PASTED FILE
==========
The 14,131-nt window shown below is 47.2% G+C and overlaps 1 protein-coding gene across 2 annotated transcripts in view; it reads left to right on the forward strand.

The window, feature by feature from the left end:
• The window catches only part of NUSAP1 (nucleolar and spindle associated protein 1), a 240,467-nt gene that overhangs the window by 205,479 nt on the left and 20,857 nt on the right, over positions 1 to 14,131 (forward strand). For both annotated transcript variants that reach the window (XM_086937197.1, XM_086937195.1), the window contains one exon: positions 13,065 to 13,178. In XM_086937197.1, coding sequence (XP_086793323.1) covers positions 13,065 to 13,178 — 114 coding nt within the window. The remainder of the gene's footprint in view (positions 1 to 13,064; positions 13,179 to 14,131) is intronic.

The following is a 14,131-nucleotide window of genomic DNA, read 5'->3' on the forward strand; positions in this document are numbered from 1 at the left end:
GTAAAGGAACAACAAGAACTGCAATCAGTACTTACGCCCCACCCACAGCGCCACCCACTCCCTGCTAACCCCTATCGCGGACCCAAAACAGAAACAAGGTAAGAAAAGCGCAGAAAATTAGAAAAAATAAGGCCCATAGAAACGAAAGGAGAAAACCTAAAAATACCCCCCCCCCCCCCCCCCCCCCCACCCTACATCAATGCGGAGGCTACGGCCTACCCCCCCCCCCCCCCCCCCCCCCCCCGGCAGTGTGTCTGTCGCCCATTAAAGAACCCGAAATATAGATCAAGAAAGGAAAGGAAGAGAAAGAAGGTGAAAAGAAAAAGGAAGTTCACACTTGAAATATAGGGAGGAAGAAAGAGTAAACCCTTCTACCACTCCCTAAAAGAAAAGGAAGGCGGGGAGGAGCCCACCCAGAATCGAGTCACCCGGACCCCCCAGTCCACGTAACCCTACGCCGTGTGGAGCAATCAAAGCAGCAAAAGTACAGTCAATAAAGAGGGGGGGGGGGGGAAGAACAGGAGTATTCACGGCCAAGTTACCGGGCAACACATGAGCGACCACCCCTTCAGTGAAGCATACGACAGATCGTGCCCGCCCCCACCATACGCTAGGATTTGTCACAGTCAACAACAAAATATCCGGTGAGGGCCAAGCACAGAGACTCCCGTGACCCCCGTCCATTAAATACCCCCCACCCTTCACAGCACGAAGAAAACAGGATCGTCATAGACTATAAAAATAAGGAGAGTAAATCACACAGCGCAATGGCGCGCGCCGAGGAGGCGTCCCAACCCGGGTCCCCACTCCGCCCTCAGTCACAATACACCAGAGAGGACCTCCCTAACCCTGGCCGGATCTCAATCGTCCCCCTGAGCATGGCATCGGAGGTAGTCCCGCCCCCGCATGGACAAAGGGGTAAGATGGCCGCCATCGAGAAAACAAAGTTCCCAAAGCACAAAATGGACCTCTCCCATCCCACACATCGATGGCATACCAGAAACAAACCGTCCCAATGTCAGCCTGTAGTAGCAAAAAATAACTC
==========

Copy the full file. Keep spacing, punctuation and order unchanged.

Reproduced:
The 14,131-nt window shown below is 47.2% G+C and overlaps 1 protein-coding gene across 2 annotated transcripts in view; it reads left to right on the forward strand.

The window, feature by feature from the left end:
• The window catches only part of NUSAP1 (nucleolar and spindle associated protein 1), a 240,467-nt gene that overhangs the window by 205,479 nt on the left and 20,857 nt on the right, over positions 1 to 14,131 (forward strand). For both annotated transcript variants that reach the window (XM_086937197.1, XM_086937195.1), the window contains one exon: positions 13,065 to 13,178. In XM_086937197.1, coding sequence (XP_086793323.1) covers positions 13,065 to 13,178 — 114 coding nt within the window. The remainder of the gene's footprint in view (positions 1 to 13,064; positions 13,179 to 14,131) is intronic.

The following is a 14,131-nucleotide window of genomic DNA, read 5'->3' on the forward strand; positions in this document are numbered from 1 at the left end:
GTAAAGGAACAACAAGAACTGCAATCAGTACTTACGCCCCACCCACAGCGCCACCCACTCCCTGCTAACCCCTATCGCGGACCCAAAACAGAAACAAGGTAAGAAAAGCGCAGAAAATTAGAAAAAATAAGGCCCATAGAAACGAAAGGAGAAAACCTAAAAATACCCCCCCCCCCCCCCCCCCCCCCACCCTACATCAATGCGGAGGCTACGGCCTACCCCCCCCCCCCCCCCCCCCCCCCCCGGCAGTGTGTCTGTCGCCCATTAAAGAACCCGAAATATAGATCAAGAAAGGAAAGGAAGAGAAAGAAGGTGAAAAGAAAAAGGAAGTTCACACTTGAAATATAGGGAGGAAGAAAGAGTAAACCCTTCTACCACTCCCTAAAAGAAAAGGAAGGCGGGGAGGAGCCCACCCAGAATCGAGTCACCCGGACCCCCCAGTCCACGTAACCCTACGCCGTGTGGAGCAATCAAAGCAGCAAAAGTACAGTCAATAAAGAGGGGGGGGGGGGGAAGAACAGGAGTATTCACGGCCAAGTTACCGGGCAACACATGAGCGACCACCCCTTCAGTGAAGCATACGACAGATCGTGCCCGCCCCCACCATACGCTAGGATTTGTCACAGTCAACAACAAAATATCCGGTGAGGGCCAAGCACAGAGACTCCCGTGACCCCCGTCCATTAAATACCCCCCACCCTTCACAGCACGAAGAAAACAGGATCGTCATAGACTATAAAAATAAGGAGAGTAAATCACACAGCGCAATGGCGCGCGCCGAGGAGGCGTCCCAACCCGGGTCCCCACTCCGCCCTCAGTCACAATACACCAGAGAGGACCTCCCTAACCCTGGCCGGATCTCAATCGTCCCCCTGAGCATGGCATCGGAGGTAGTCCCGCCCCCGCATGGACAAAGGGGTAAGATGGCCGCCATCGAGAAAACAAAGTTCCCAAAGCACAAAATGGACCTCTCCCATCCCACACATCGATGGCATACCAGAAACAAACCGTCCCAATGTCAGCCTGTAGTAGCAAAAAATAACTC